To write a grammatically correct sentence, find the subject and the verb, and ensure that the verb is not left hanging. The subject and the verb must agree with each other, and any verbs in the sentence must be parallel.
The subject of a sentence is the person or thing performing the action expressed by the verb, and the verb is the action the subject is completing or the state it's in. For example, in "The dog ran down the street," the subject is "the dog" and the verb is "ran." Some verbs require additional information to complete the meaning, such as in the sentence "He ripped the paper." To simply say "he ripped" is not grammatical because it requires the direct object "the paper" to complete its meaning.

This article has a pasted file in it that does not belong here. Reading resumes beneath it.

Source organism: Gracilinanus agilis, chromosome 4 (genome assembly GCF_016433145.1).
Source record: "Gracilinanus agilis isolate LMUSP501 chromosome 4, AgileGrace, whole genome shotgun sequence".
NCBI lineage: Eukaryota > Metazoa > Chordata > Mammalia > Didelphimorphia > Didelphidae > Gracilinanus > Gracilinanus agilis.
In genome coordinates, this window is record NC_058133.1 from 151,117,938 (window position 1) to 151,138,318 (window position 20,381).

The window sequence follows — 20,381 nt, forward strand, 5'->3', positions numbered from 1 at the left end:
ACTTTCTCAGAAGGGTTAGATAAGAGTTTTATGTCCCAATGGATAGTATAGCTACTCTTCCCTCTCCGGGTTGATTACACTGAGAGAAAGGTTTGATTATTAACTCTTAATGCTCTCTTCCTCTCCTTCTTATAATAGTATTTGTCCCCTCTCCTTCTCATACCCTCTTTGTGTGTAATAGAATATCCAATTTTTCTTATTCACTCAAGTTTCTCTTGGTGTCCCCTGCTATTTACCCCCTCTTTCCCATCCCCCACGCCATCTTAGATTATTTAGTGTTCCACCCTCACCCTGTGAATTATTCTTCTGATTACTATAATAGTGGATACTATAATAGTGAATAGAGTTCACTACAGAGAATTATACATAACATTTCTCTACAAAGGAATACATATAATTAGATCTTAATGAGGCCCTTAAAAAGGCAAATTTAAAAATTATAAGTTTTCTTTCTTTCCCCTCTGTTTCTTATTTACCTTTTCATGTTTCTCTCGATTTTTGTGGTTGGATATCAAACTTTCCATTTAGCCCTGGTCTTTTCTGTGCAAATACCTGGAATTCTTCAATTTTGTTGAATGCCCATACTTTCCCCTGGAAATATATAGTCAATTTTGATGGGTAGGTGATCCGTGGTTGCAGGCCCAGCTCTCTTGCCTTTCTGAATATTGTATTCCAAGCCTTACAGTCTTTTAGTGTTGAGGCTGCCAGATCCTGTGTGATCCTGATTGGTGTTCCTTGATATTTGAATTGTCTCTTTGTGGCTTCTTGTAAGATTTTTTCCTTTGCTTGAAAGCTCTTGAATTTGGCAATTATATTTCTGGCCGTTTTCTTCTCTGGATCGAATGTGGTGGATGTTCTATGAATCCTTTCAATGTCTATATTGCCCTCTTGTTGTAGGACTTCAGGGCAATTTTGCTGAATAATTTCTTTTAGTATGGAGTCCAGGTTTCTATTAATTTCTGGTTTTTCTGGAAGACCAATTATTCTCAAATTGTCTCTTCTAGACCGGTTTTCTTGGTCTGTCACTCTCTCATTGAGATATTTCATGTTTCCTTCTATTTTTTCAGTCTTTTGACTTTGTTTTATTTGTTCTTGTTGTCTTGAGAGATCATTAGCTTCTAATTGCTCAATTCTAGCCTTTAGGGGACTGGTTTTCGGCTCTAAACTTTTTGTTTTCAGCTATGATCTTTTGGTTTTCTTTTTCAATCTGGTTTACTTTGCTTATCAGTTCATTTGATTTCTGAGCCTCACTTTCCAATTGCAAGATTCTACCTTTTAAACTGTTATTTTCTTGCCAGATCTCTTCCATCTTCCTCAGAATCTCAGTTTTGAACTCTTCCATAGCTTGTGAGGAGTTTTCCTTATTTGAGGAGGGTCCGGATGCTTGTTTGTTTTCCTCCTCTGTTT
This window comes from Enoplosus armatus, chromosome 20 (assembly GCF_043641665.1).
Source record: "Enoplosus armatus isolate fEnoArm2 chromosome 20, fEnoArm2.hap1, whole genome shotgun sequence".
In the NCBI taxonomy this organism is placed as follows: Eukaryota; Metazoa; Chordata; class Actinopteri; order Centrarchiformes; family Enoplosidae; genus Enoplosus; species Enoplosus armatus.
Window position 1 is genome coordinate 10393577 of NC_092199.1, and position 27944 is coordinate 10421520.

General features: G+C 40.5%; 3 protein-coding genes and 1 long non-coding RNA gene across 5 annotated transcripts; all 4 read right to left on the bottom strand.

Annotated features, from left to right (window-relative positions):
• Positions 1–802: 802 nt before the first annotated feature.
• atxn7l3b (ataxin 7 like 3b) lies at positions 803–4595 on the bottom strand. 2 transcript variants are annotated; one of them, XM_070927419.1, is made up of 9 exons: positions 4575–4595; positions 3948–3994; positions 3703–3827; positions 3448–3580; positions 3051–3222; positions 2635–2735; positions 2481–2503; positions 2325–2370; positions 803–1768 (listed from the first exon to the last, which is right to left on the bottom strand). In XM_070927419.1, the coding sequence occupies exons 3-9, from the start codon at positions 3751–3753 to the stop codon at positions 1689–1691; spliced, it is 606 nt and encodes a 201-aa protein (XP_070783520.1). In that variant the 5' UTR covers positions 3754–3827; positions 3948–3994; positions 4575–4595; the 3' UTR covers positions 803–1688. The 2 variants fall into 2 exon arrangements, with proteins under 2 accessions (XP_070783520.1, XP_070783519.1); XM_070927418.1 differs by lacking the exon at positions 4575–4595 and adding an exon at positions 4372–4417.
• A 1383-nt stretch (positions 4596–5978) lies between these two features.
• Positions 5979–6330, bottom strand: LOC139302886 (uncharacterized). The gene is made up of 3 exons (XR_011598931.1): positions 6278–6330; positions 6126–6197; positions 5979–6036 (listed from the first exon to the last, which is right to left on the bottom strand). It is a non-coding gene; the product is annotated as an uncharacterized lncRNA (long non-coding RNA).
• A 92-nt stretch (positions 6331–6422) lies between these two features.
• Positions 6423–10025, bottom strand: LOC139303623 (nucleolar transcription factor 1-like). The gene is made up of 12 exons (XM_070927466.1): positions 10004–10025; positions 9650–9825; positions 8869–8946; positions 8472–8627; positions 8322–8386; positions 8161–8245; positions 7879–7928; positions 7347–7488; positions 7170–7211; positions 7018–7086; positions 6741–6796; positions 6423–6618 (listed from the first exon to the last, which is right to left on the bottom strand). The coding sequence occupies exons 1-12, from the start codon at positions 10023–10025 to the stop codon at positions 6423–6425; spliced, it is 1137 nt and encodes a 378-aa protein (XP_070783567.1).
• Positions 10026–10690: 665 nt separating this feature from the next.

The subject and verb of a sentence must also agree with each other in number. That is, if the subject is singular, the verb must also be singular. For example, "the ladies" is a plural noun phrase, so it must agree with a plural verb form, as in "The ladies sing beautifully." To say "The ladies sings beautifully" is incorrect.
Similarly, all verbs in a sentence must be parallel with each other in number and tense. For example, "Bobby likes to sing, dance and playing piano" is incorrect because "playing" is in a different form than "sing" and "dance." The correct form is "Bobby likes to sing, dance and play piano."